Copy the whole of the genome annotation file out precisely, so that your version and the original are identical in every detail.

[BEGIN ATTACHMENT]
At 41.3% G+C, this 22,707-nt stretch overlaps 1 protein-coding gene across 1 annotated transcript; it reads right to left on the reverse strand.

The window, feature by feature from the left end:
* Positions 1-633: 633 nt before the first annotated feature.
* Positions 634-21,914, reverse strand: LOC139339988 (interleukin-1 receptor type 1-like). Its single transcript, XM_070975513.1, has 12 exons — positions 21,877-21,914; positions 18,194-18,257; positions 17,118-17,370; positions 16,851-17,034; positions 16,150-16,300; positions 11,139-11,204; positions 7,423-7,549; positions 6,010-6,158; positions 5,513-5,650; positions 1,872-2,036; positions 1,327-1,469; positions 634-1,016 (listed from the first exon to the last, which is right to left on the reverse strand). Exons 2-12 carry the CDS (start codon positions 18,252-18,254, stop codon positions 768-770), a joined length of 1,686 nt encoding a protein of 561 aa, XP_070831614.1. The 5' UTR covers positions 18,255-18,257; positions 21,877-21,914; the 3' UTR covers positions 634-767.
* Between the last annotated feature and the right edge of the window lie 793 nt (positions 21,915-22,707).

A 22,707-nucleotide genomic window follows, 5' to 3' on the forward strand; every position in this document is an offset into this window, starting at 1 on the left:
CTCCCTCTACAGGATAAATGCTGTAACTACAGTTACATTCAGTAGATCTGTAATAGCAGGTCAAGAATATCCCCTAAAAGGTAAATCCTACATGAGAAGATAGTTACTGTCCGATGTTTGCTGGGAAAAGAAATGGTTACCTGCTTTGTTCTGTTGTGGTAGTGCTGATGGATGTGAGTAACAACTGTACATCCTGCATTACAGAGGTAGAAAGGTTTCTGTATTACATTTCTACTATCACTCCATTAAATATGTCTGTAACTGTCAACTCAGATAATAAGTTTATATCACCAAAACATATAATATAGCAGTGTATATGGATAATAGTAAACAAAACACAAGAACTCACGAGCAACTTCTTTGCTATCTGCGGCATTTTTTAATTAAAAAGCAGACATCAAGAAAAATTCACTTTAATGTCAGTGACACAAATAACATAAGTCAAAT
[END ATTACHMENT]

At 41.3% G+C, this 22,707-nt stretch overlaps 1 protein-coding gene across 1 annotated transcript; it reads right to left on the reverse strand.

The window, feature by feature from the left end:
* Positions 1-633: 633 nt before the first annotated feature.
* Positions 634-21,914, reverse strand: LOC139339988 (interleukin-1 receptor type 1-like). Its single transcript, XM_070975513.1, has 12 exons — positions 21,877-21,914; positions 18,194-18,257; positions 17,118-17,370; positions 16,851-17,034; positions 16,150-16,300; positions 11,139-11,204; positions 7,423-7,549; positions 6,010-6,158; positions 5,513-5,650; positions 1,872-2,036; positions 1,327-1,469; positions 634-1,016 (listed from the first exon to the last, which is right to left on the reverse strand). Exons 2-12 carry the CDS (start codon positions 18,252-18,254, stop codon positions 768-770), a joined length of 1,686 nt encoding a protein of 561 aa, XP_070831614.1. The 5' UTR covers positions 18,255-18,257; positions 21,877-21,914; the 3' UTR covers positions 634-767.
* Between the last annotated feature and the right edge of the window lie 793 nt (positions 21,915-22,707).

A 22,707-nucleotide genomic window follows, 5' to 3' on the forward strand; every position in this document is an offset into this window, starting at 1 on the left:
CTCCCTCTACAGGATAAATGCTGTAACTACAGTTACATTCAGTAGATCTGTAATAGCAGGTCAAGAATATCCCCTAAAAGGTAAATCCTACATGAGAAGATAGTTACTGTCCGATGTTTGCTGGGAAAAGAAATGGTTACCTGCTTTGTTCTGTTGTGGTAGTGCTGATGGATGTGAGTAACAACTGTACATCCTGCATTACAGAGGTAGAAAGGTTTCTGTATTACATTTCTACTATCACTCCATTAAATATGTCTGTAACTGTCAACTCAGATAATAAGTTTATATCACCAAAACATATAATATAGCAGTGTATATGGATAATAGTAAACAAAACACAAGAACTCACGAGCAACTTCTTTGCTATCTGCGGCATTTTTTAATTAAAAAGCAGACATCAAGAAAAATTCACTTTAATGTCAGTGACACAAATAACATAAGTCAAAT